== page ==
The next morning we were ready to start the day with café au lait and beignets. Beignets are deep fried doughnuts covered in powdered sugar. Café du Monde is the place for beignets in New Orleans. It’s cheap, it’s delicious and the place is big with a really high turnover, so even if there is a huge line, it would only take a bit to get seated. The coffee was divine. So milky mixed with the strong smoky coffee. And the beignets are served scorching hot under heaps of thin, powdery white sugar. So much sugar that it makes a lovely sweet layer all around the inside of our mouth. The most fun part of the experience was that we all got a major sugar high from these sweet treats. 

With all that sugar, our jet packs ignited, and we zoomed off for our next foodventure, destination: Parkway Bakery and Tavern. I had read some reviews that this was one of the best Po’ Boy’s in New Orleans, but being a true Po’ Boy, you’ve got to get to some of the poorer neighborhoods. A quick explanation on the Po’ Boy…it’s basically just a simple sandwich with bread and filling. The filling can be anything from fried oysters, fried shrimp, fried catfish, roast beef and gravy, etc. If you want it “dressed”, that means it comes with lettuce, tomato and mayo. The bread needs to be really fresh, soft and crumbly. I read one review that said if you lap isn’t covered in crumbs, it’s not a good Po’ Boy. We started walking north, past the French Quarter, and into some lower income neighborhoods. It appeared that some buildings had been abandoned, assuming from Katrina, with the windows broken out tall office buildings. We finally cut off the main road, and slipped into a quaint neighborhood lined with homes with porches covered in potted plants. The style of home was similar to the ones we had seen in the Quarter; a few steps leading up to a large porch with wrought iron décor and columns to support the roof; but the difference about these ones were they looked lived in. Music, voices, and smells of food drifted out of them as we passed by. I had a really good feeling about the Parkway.

Whilst making my guide for this trip, I had planned on having the fried shrimp or oyster Po’ Boy, but after getting there, I started to think about the roast beef and gravy. I read that the roast beef was the best one, but I’m not a huge roast beef fan. I think that’s why I finally decided to get it. Breakin’ down taste bud barriers right and left over here. But I also decided to share with Gabe who got the fried shrimp Po’ Boy and some chicken and alligator sausage gumbo. The gumbo. Was. Incredible. Chunky with stewed chicken and okra, and the alligator sausage was mighty tasty, but I have to admit, I wouldn’t have been able to tell you that it was alligator if I didn’t already know. The rumors about the roast beef and gravy were right. I loved having a sauce besides the mayo, it really enhanced the sandwich without making it too soggy. The shrimp was also really good. The big difference between this and Johnny’s was the breading; spicy, with a thin layer of bread to cover ultra fresh seafood. We also indulged in some sweet potato fries. Scrumptious! Yes, folk, this one was definitely worth the trek.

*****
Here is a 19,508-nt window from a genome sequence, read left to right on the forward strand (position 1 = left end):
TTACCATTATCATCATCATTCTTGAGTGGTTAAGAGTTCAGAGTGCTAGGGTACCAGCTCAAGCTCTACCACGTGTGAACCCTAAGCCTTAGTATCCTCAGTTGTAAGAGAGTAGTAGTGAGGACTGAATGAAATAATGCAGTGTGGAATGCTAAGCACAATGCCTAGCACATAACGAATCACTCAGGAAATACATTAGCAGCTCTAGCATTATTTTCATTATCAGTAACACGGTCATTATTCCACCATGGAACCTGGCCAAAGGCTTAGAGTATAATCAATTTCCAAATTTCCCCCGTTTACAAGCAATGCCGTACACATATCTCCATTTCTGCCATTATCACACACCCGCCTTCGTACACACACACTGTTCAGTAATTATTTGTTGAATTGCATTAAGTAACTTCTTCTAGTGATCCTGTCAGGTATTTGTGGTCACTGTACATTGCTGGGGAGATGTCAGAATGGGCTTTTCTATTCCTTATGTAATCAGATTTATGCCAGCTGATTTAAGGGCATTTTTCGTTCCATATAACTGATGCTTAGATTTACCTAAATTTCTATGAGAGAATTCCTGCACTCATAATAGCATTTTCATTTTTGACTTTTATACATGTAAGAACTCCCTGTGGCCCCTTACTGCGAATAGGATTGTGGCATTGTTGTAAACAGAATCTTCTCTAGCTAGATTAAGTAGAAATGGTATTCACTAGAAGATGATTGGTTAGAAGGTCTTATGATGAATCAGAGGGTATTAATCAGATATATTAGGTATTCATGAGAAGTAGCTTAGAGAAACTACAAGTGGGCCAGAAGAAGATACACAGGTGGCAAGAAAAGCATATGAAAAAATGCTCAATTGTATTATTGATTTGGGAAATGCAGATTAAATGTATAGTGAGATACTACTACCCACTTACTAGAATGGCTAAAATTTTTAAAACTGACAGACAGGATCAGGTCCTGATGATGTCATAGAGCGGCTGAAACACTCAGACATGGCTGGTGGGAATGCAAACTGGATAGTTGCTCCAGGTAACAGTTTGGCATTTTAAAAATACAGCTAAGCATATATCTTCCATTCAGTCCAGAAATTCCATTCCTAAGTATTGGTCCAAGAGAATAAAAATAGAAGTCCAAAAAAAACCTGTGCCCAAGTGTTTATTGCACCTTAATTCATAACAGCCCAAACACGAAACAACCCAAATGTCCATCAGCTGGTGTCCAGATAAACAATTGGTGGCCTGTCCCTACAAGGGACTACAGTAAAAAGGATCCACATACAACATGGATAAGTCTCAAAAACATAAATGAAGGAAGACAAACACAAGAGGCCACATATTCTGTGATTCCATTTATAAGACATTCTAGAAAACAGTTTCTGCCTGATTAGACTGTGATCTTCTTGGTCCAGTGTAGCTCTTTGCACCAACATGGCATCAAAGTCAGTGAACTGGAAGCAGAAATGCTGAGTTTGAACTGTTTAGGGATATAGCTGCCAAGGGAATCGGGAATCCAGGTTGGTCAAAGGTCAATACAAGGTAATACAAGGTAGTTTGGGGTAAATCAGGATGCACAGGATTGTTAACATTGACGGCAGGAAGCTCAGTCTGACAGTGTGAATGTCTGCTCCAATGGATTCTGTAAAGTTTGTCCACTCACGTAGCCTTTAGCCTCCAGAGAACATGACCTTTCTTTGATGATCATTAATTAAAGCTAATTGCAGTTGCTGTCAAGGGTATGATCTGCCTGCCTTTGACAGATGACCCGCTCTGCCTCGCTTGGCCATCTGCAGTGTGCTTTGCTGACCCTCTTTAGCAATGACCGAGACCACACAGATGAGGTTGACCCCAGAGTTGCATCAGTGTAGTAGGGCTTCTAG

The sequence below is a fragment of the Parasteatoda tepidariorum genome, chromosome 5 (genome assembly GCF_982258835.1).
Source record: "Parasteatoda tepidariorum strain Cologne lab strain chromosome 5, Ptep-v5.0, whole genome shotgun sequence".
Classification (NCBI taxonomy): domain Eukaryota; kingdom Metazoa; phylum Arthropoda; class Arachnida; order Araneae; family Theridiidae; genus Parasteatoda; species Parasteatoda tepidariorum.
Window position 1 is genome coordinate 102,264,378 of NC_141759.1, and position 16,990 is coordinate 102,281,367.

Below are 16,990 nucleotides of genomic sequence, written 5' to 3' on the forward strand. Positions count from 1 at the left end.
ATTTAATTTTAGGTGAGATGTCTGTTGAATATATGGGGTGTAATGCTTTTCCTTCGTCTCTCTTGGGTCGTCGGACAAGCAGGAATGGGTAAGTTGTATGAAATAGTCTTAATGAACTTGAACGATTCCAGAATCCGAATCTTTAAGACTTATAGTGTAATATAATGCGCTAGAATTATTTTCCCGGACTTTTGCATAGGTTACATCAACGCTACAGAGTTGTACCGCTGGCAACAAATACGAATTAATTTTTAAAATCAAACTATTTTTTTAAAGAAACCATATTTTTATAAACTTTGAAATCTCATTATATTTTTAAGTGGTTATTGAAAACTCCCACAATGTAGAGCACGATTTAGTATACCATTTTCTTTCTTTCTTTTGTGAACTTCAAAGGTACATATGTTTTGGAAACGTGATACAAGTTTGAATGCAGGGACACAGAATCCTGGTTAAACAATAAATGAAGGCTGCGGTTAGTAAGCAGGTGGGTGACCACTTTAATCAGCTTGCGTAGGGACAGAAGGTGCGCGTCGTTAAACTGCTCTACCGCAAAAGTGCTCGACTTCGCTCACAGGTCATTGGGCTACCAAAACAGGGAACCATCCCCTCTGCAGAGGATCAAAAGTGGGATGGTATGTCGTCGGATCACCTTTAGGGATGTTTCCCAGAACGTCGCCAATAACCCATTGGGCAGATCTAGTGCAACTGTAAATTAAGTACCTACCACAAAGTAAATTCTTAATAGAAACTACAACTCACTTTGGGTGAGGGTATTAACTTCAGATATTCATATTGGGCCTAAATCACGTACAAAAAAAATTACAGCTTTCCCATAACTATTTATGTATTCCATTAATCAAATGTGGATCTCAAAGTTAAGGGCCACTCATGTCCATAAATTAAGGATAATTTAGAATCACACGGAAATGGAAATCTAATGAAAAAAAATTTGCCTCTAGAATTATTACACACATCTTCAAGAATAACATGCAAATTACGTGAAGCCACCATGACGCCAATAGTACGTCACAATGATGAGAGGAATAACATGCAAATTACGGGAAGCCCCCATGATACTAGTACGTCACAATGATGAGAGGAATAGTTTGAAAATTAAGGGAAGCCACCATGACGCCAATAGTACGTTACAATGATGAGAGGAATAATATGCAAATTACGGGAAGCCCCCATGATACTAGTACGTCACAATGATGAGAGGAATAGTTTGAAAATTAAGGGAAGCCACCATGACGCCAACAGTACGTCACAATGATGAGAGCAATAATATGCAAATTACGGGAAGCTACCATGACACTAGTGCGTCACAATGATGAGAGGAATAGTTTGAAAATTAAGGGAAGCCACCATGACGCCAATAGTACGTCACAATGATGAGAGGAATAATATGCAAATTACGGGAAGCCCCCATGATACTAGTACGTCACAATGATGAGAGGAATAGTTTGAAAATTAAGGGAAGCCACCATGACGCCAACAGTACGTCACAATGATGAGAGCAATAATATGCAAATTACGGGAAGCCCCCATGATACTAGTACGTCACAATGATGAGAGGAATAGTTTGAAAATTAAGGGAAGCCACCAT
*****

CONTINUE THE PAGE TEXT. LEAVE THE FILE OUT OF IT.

We were down to our last meal of the trip, and it was so hard to choose what to eat. There were still so many things we had wanted to try; oysters on the half shell, charbroiled oysters, escargot….But there was one thing that I knew that I had never heard of prior to my food research that I really wanted to try in New Orleans, the Muffuletta. We found them serving the Muffuletta sandwiches at the Napoleon House, a restaurant that had been there since 1797. The Muffulletta is a sandwich that comes on a large, round, piece of bread resembling a hamburger bun in looks, but definitely not in taste. When I say large, I really mean large, like bigger than my face large. Gabe and I shared one, and we were plenty fine. The bread is topped with ham, Genoa salami, pastrami, swiss cheese, provolone, and an olive salad. Olives is another thing that I am trying to like, and this sandwich really helped. The salad was mixed with vinegar and olive oil, pairing perfectly with the Italian meats. I wanted to buy one to bring home on the plane!

That night we got jacked up again on some beignets since Café du Monde is open 24 hours a day. Yeah, dangerous. And the next morning leaving on a jet plane. I am so excited and fulfilled about our NOLA adventure. Being an aspiring foodie, I was so pleased with the amount of research I did in order to find some unique restaurants in some atypical neighborhoods. I also managed to get a lot of great advice from talking to people, instead of just trying to read reviews on the internet. It seemed like everyone I asked about New Orleans had a story with a dreamy look of reminiscence in their eyes. Now I have that look when asked, too.